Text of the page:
Yaa Asantewaa Girls’ Senior High School
History Of The School
Yaa Asantewaa Girls Senior High School is one of the few Girls’ Secondary Schools in the Ashanti Region of Ghana.
The school was established in Kumasi in 1959 as part of the rapid Education expansion project pioneered by Osagyefo Dr. Kwame Nkrumah, the first Ghanaian president after the independence of the country.
It had an initial population of seventy (70) girls and the first headmistress was Mrs Gloria Aryee. The School capacity grew to 300 by the late 60s and approximately 500 in the 70s and kept growing over the past decades. Since then the school has grown to its present size of about two thousand and four hundred (2,400) girls.
The School has had a succession of 7 Head Mistresses and the current Head Mistress is
Ms. A. Eshun-Famiyeh. Much of the success and discipline can be attributed to Madam Tetteh, the third Headmistress (1962 – 1978) of the School. Her foresight, strictness and commitment turned the girls to respectable and disciplined women to this day. Her phrase “I’m teaching you girls to be good housewives” will forever go down to the School’s history. However, in 1978, the students rebelled against her and demanded that the Schools’ priority should also be focused on first class education coupled with the discipline.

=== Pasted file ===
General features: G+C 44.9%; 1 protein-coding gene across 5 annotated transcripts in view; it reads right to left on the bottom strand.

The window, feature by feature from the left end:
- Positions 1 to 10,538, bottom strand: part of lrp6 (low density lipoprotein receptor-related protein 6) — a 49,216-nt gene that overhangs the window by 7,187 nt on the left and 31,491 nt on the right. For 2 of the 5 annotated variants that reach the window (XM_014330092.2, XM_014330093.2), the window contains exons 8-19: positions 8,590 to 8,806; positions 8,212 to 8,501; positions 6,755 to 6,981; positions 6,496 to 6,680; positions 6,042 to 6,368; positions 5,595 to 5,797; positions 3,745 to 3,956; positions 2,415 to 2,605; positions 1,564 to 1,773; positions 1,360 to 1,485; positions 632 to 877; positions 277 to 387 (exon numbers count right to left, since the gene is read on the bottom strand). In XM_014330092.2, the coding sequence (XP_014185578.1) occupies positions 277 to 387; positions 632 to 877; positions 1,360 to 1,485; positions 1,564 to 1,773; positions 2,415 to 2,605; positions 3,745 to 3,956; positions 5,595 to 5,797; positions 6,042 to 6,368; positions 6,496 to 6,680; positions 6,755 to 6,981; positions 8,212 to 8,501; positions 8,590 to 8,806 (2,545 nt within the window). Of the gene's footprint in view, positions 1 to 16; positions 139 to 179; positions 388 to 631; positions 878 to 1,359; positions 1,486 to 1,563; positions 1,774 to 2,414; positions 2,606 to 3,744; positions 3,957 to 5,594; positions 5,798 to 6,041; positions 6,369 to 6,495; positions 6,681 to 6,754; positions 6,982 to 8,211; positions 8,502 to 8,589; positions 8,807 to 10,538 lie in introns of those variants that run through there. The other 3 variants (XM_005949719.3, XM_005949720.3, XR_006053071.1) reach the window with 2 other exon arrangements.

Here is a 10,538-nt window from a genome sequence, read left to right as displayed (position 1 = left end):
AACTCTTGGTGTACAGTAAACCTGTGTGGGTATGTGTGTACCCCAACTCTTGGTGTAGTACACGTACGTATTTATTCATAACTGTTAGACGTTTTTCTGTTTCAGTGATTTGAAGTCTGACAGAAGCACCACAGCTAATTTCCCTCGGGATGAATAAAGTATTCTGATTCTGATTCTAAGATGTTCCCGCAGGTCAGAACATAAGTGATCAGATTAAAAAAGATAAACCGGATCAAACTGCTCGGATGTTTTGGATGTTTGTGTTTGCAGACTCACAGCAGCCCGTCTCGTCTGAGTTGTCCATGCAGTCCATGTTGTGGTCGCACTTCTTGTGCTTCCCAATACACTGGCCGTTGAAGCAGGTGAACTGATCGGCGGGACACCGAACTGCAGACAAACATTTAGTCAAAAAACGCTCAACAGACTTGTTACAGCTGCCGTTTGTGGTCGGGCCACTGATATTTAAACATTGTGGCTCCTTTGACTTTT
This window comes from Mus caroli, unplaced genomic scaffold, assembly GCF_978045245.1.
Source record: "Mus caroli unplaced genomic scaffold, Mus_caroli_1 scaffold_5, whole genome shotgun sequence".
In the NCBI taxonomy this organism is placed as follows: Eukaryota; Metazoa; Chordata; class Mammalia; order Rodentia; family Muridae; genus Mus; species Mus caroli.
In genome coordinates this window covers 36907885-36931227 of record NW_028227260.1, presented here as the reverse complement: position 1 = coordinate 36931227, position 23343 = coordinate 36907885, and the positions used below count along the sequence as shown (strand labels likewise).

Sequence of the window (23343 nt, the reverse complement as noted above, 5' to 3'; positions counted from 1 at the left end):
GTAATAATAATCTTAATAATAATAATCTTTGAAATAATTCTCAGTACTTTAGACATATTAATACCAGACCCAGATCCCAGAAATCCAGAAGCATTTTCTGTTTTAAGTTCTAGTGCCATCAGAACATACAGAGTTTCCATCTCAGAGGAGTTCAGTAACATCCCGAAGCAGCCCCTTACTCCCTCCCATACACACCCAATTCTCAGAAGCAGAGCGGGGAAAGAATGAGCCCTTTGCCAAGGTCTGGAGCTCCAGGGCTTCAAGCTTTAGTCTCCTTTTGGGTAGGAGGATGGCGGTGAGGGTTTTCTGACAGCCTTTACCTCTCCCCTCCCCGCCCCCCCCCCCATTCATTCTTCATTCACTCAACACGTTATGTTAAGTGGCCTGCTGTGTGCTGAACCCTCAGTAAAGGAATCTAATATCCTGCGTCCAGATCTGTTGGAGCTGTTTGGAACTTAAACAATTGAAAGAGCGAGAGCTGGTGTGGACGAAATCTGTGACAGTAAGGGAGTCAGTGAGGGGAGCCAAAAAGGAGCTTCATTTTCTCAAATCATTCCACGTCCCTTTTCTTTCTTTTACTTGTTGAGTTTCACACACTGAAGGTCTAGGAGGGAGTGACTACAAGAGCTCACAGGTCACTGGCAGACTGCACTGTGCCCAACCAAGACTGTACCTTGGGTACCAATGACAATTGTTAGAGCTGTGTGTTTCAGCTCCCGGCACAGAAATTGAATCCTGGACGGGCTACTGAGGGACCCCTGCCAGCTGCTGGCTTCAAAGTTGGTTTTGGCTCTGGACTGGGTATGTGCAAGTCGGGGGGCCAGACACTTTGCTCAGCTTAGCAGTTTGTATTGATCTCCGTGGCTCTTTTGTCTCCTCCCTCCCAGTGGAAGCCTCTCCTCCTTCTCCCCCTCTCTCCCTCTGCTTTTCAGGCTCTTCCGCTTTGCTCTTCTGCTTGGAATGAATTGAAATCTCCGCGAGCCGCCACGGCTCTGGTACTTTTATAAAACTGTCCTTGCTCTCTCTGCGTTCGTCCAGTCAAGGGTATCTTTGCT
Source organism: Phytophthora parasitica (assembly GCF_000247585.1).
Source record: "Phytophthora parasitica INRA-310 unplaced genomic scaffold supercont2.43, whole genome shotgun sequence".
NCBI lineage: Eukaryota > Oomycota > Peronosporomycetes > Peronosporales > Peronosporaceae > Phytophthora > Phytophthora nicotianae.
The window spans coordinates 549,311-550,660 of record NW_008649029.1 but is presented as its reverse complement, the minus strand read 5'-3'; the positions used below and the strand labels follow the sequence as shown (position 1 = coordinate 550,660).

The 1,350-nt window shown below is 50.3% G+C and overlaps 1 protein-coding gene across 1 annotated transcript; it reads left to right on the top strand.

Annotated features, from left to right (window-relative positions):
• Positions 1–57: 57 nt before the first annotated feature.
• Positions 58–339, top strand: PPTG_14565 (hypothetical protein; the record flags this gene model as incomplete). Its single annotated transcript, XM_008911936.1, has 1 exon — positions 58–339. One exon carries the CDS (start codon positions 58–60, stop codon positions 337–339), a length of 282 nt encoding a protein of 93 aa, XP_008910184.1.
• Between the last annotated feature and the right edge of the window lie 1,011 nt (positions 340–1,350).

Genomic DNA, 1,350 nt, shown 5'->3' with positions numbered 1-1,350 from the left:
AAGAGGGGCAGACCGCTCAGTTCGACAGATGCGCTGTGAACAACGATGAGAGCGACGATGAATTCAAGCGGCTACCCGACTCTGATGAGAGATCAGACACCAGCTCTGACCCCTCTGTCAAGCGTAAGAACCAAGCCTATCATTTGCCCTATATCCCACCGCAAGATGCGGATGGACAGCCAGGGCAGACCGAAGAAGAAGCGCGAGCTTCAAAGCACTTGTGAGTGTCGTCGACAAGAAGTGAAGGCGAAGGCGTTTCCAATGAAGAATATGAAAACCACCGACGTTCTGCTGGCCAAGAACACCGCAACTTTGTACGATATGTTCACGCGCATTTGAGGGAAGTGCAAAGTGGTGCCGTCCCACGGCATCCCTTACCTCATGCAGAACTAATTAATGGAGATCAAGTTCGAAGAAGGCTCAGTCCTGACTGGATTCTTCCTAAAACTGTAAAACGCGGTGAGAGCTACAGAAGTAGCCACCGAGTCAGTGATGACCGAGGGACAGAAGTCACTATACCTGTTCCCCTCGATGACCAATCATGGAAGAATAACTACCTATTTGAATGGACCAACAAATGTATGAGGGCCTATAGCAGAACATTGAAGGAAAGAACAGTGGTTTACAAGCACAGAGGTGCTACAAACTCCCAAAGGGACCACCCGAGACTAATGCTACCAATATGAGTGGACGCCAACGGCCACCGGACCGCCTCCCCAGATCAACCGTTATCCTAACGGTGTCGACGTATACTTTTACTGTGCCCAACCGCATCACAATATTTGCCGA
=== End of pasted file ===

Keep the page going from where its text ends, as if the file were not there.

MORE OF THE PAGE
From its humble beginnings, the School has come a long way to take its rightful but long-overdue place, as one of the best institutions in Ghana. The school has recorded consistently excellent results in the final exams and the good work will carry on for years to come.
Eventually the School achieved its Sixth Form status and has since continue its progression. For over the last decades, the School has turned out thousands of educated and well-formed women holding responsible positions in governments, global organisations, education, hospitals fields and business circles (as in doctors, lawyers, journalists, nurses, entrepreneurs, teachers, etc.), as well as a Dame in UK and of course excellent housewives, the famous phrase of Mrs Tetteh. The School is expanding and no effort should be spared to continue the good work.
It has now become necessary to expand the infrastructure of the School with a student population now at about, 2,400. Overcrowding is a common sight and students are at risk, exposed to frequent illness.
Presently about a third of the land area has been developed. At present the Yaa Asantewaa Alma Mater in UK, USA and Ghana are continuing to support the School.